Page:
For the first time in our nation’s history, Juneteenth has been adopted as a national holiday. We still have a long way to go. However, as we already know, creating an empowered new chapter of life means taking any kind of step forward, no matter how small they may be.
In order for us to move forward in our relationships, and in our country in general, certain things have to be there to set the stage. Can you imagine a film director having the video personnel to start recording a movie without the props in place? It would be a hot mess. In order to move forward in our relationships, we have to build them upon a foundation of truth. Today’s recording is meant to inspire, motivate, and challenge you to figure out where you will stand when the film director says, “Action!”
Last time we talked about the first step in the relationship cycle: our cravings. We dissected the normality of it, and how we were created to crave relationship, but the danger is when our relationship cravings turn to lust.
Today, we will discuss the second step: entering a new relationship. When we enter a new relationship, it is like opening a door not knowing what’s on the other side. The first example would be like watching some of the old game shows on TV. The contestant is told to pick a door. That door holds their prize.
The thing about that prize is that it could be good or bad. Desirable or undesirable. We don’t know. It’s all about perspective. What we do know is that they are taking a chance opening that door.
The second example would be likened to going home after work, not knowing whether the kids or people living with you have completely trashed the house, or if all kind of drama will be going on once you open that door.
Will you want to embrace what’s inside, or take off running? Entering new relationships are the same way. Only time will tell what you have gotten yourself into.
What is on the other side of that door?
You don’t know until you open it and explore. It is the chance that you take with relationships of any kind. But relationships are just as essential to life as breathing. We would like to think that we can do life alone. But it’s just not the truth. Even if it takes a while to find the right tribe, we need one.
When my kids were living with me, they would hang out together, laughing and joking about some teenage drama that had taken place. Whenever something happened that took one of their teenage friends by surprise, they would holler out, “S(he) wasn’t ready!” I couldn’t imitate it if I wanted to. However, it was hilarious.
Now, let’s switch over to watching a movie with a friend. You have been watching a good movie with a girlfriend. You both have pretty much figured out the ending based on all the drama that has gone on throughout the entire movie. This movie is pretty much like real life. After hanging out with people for a while, we become aware of their unhealthy patterns of behavior, and they become aware of ours. You get to the end of the movie, and both of you are completely thrown for a loop. It wasn’t supposed to end this way. In other words, “She wasn’t ready!”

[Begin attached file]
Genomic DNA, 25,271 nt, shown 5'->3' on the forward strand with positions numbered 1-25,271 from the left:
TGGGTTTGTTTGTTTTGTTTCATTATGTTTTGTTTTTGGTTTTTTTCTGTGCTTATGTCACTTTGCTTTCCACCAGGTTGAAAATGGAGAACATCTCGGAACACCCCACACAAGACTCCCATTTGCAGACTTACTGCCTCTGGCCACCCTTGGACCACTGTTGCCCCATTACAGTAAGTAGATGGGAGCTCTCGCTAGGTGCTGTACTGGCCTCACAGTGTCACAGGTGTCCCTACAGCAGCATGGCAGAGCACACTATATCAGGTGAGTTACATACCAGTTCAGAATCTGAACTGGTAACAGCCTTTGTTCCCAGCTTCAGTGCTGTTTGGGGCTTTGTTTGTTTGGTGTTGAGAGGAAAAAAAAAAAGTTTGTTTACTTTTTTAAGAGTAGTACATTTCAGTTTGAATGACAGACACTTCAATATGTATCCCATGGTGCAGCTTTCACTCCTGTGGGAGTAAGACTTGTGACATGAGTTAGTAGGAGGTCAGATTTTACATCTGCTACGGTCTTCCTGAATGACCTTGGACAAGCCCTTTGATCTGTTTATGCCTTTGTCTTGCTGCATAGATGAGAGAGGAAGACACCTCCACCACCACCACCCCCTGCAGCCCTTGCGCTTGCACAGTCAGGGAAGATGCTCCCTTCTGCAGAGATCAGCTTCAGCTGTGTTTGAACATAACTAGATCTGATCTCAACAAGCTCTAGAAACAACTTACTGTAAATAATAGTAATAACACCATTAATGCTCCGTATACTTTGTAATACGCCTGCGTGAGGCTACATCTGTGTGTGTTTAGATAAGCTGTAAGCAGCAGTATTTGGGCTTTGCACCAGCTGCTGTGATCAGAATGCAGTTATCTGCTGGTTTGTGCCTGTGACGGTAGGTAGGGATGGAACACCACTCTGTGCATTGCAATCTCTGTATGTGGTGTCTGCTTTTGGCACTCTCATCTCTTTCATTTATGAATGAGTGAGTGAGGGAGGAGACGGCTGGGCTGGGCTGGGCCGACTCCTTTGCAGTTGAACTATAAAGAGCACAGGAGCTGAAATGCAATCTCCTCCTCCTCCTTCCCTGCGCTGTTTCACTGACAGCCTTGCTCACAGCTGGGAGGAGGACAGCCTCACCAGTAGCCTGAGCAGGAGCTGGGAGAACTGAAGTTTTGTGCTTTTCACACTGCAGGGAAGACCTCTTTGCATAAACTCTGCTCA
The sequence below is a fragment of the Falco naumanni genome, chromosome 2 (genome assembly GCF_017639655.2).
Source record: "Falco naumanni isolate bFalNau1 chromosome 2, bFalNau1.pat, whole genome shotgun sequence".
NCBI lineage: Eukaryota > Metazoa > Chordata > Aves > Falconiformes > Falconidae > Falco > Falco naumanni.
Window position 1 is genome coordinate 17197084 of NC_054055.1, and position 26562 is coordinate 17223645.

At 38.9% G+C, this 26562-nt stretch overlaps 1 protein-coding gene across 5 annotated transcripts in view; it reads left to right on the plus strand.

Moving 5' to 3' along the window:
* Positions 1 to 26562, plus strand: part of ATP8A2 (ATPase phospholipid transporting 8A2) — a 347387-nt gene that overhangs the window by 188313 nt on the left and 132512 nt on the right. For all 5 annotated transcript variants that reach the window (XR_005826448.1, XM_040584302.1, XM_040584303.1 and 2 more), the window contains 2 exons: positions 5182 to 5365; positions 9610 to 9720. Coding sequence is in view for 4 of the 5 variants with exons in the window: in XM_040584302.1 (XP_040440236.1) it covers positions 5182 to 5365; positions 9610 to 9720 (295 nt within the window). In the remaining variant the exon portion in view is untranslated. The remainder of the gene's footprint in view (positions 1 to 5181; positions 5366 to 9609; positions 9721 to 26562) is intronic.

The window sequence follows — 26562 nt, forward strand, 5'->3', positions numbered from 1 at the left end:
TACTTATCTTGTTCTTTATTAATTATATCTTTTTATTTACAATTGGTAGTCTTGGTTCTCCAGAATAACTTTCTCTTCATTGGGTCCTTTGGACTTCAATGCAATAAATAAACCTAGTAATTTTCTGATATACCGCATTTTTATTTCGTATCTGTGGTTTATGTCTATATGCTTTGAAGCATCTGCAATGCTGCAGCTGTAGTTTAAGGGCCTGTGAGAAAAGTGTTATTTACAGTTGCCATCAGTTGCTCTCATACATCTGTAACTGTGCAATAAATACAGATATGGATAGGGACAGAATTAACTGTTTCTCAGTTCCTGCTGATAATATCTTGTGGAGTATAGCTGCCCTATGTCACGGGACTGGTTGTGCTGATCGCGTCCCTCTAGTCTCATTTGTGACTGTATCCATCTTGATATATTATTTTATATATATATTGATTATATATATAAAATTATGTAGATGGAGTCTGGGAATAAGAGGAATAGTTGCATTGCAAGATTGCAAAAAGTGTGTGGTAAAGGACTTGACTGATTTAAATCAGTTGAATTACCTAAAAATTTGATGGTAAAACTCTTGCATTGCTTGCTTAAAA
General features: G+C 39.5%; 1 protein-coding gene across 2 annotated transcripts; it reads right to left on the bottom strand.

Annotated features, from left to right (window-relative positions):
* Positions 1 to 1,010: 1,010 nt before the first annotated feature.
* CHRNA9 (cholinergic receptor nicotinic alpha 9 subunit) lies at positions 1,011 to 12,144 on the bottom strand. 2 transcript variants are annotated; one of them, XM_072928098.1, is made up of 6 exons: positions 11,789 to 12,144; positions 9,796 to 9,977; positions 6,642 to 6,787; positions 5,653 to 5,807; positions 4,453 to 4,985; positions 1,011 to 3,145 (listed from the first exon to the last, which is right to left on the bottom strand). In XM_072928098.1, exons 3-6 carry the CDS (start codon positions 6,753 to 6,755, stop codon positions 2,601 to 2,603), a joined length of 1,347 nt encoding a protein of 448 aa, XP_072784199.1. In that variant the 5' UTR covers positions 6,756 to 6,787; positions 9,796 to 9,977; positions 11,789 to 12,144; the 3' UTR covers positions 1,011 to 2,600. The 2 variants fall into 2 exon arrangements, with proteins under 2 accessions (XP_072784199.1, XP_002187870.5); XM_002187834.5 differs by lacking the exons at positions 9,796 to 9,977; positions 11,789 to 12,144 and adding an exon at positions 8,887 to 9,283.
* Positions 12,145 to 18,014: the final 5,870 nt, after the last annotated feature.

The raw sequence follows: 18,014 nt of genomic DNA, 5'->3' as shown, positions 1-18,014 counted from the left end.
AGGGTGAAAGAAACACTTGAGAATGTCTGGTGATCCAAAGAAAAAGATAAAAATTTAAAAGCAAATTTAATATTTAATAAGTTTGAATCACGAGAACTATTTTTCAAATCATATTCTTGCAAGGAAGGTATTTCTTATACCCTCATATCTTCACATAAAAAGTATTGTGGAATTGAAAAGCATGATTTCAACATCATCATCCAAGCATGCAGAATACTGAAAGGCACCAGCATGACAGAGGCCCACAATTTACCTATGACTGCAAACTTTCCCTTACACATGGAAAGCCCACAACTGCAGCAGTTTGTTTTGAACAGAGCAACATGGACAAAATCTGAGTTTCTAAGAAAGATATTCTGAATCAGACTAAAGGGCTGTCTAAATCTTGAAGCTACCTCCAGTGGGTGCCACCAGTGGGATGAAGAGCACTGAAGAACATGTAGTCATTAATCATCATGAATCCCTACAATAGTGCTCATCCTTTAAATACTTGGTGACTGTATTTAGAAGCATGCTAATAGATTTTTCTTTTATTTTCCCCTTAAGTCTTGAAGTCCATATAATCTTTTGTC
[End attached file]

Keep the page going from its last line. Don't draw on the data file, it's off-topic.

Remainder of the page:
You feel cheated. Tricked. Bamboozled. Caught off guard.
Now you have to adjust your emotions, processing what you thought should have happened based upon previous patterns of behavior, but didn’t.
Now, let’s switch scenes again. Jesus died on the cross. The normal process after death is burial or cremation, and then the person’s soul either goes to heaven or hell. The body goes back to dirt eventually. Except with Jesus. His ending on earth defied all logic. And in his case, “They wasn’t ready.” I know it’s bad English, but saying weren’t doesn’t give the full effect. You get the point.
Last scene, you have been in and out of one unhealthy relationship to the next. But, you haven’t been able to decide how your story will end. Will people feel cheated because you defied the odds, and created an empowered new chapter of life, or will they say, “I knew it was going to end this way!” ?
As the director of your movie, only you can decide.
In the last podcast episode, LaTrae Wilson and I talked about generation cycles, hiding sin, keeping family secrets, low self-esteem, low self-worth, the pain of healing, and the unspoken reasons why women go back to toxic relationships. This time, we go even deeper. Our topics are processing trauma, accountability, aggression, fear of speaking up, I’m not okay, Pressure to leave the faith, and so much more! Women, you don’t want to miss this! Be blessed.
A Living Room Interview with LaTrae Wilson: Creating An Empowered New Chapter of Life After Breaking Unhealthy Relationship Patterns-Part 2 Topics
Burnout is becoming more and more common in our everyday life. Hearing the word itself makes you think that perhaps it’s just an overused, over-personified thing. But it isn’t. People suffer from burnout, with its effects lasting for years. The sooner that we put boundaries into place to avoid it, the more that our minds, bodies, and souls will thank us.